This is the precipitable water forecast which depicts the moisture flowing into our approaching winter storm.

This is the precipitable water forecast which depicts the moisture flowing into our approaching winter storm.

Already, the storm’s satellite presentation–certainly the scope of the system—is growing more impressive on this morning GOES satellite image.

Saturday morning's GOES satellite view of the developing winter storm.

Saturday morning’s GOES satellite view of the developing winter storm.

The means of lifting the incoming moist air is critical.  By lifting air, it’s cooled to condensation which leads to cloud and precipitation formation.  Dr. Louis Uccellini and Paul Kocin have written extensively of the role of speed maxima in the jet streams—what meteorologists refer to as “jet streaks”–in producing lift and their critical role in the development of our most powerful winter storms. The “coupling” or combining of areas of lift which occurs when two jet stream wind maxima are in place in relatively close proximity is a key component driving winter storm development and we see it with this weekend’s storm in this 500 mb. (roughly 18,000 ft.) depiction of winds as predicted Sunday by the Weather Service’s WRF model. This panel comes from the excellent College of DuPage model site. You can see one jet stream wind max over the upper Great Lakes and another south of us. The rear southwest entrance region of the northern jet max and the front left exit region of the speed max south of us each produce the lift which is to aid in the development of the widespread area of cloudiness and snow with our latest winter storm.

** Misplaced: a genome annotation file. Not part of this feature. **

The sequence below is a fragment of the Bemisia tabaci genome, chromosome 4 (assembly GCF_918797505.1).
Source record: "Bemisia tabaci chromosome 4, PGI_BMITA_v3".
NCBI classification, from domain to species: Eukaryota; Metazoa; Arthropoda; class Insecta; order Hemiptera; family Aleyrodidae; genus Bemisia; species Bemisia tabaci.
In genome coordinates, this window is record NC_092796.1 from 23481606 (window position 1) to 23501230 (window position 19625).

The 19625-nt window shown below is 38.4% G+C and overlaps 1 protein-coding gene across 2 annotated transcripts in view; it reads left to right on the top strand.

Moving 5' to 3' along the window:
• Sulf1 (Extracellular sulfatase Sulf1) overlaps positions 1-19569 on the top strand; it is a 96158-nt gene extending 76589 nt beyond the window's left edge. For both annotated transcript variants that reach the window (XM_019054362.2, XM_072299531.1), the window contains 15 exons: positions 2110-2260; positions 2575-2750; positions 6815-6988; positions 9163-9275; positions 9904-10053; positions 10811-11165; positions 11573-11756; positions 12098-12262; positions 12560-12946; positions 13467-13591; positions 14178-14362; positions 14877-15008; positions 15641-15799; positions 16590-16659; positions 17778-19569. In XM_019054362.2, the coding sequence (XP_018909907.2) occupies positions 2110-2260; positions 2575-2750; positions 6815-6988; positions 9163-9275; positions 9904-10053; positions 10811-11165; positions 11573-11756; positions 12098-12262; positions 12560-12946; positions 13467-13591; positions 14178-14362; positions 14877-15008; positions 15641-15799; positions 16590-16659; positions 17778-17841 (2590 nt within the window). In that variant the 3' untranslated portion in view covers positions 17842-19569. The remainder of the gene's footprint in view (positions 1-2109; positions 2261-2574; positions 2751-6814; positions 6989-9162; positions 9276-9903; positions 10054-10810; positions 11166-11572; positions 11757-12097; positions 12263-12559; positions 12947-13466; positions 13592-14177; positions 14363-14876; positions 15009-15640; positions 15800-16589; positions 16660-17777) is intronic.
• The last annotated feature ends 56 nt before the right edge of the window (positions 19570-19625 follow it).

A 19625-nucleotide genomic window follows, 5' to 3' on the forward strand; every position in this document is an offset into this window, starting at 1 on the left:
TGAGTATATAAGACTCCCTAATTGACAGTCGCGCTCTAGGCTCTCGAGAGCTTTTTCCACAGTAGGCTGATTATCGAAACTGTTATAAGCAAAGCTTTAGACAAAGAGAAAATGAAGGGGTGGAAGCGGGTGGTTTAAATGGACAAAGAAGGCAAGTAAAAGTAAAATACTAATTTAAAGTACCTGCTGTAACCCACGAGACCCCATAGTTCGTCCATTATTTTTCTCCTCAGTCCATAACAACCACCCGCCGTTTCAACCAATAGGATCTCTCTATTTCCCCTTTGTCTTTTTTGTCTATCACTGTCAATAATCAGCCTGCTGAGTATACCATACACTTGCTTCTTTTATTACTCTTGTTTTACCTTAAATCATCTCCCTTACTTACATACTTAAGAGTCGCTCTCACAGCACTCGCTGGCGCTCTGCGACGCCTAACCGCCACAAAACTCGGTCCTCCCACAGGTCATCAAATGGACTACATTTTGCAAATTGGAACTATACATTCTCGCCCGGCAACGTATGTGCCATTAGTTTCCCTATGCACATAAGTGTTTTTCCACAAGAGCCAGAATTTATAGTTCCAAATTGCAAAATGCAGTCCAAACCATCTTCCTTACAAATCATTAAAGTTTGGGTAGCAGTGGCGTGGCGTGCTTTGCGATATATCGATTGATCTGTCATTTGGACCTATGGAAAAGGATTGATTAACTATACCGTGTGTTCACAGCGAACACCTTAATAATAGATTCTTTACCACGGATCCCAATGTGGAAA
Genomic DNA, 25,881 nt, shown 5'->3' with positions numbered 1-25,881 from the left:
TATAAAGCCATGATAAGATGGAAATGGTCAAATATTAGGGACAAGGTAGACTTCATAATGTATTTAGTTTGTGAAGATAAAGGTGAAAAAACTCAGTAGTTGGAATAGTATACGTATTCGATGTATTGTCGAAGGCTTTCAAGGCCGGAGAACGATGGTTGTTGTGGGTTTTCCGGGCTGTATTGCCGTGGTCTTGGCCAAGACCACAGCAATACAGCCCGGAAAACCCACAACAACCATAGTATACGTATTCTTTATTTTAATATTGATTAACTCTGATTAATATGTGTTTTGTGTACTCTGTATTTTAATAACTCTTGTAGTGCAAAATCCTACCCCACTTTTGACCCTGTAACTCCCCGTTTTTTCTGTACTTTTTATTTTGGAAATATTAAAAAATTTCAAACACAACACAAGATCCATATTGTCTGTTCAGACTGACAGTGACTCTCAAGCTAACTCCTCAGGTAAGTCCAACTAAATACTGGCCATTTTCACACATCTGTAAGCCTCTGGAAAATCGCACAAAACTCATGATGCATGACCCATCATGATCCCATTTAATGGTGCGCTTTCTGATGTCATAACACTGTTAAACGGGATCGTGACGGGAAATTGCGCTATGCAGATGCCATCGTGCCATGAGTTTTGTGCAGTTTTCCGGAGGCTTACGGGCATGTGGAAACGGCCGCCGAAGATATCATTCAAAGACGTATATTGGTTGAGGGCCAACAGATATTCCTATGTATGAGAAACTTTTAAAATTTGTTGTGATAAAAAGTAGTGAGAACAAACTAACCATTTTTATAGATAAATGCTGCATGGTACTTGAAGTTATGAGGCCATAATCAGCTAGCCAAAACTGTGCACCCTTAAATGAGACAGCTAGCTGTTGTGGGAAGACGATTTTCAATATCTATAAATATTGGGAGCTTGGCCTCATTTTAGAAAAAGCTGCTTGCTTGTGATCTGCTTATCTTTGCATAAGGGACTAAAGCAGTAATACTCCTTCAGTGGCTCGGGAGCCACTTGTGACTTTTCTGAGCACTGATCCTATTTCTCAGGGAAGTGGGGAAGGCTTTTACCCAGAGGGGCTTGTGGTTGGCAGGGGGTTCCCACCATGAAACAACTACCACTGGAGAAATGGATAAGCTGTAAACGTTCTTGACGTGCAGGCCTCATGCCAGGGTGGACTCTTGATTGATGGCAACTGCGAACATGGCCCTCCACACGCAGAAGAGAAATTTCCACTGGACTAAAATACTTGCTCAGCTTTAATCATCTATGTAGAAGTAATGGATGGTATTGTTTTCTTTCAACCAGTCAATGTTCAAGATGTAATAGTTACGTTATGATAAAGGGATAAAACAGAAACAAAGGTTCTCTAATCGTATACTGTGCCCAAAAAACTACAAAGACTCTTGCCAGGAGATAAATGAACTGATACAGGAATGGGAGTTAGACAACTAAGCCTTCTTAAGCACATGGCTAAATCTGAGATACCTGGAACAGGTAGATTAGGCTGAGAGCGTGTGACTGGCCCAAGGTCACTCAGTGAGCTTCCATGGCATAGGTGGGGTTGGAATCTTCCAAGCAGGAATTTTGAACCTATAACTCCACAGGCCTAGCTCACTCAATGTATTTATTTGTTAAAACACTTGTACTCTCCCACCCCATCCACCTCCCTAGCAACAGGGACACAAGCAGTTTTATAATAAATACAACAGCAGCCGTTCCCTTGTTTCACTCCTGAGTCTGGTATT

Upper winds at the 18,000 ft. level as predicted Sunday by the Weather Service's WRF model. This panel depicts an Uccellini-Kocin  coupling of jet stream wind maxima.

Upper winds at the 18,000 ft. level as predicted Sunday by the Weather Service’s WRF model. This panel depicts an Uccellini-Kocin coupling of jet stream wind maxima.

Here’s the latest high resolution WRF model forecast of total snow accumulation with the incoming winter storm.

High resolution 4km WRF model snowfall forecasts for the incoming winter storm of Saturday mornings 6am run.

High resolution 4km WRF model snowfall forecasts for the incoming winter storm of Saturday mornings 6am run.

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Tom Skilling

Tom Skilling

Tom Skilling, WGN-TV chief meteorologist, appears weekdays on WGN Midday News, WGN Evening News and WGN News at Nine. He celebrated his 30th anniversary with WGN-TV in August 2008. Since 1997, Skilling has masterminded the weather page in the Chicago Tribune. In the city of Chicago and beyond, he has become the superman of meteorology: when in doubt, it is Tom that the city turns to when figuring out the mysteries of nature. WGN-TV received the 2005 Environmental Reporting Award from the Audubon Society, an accomplishment that is due to Tom's performance.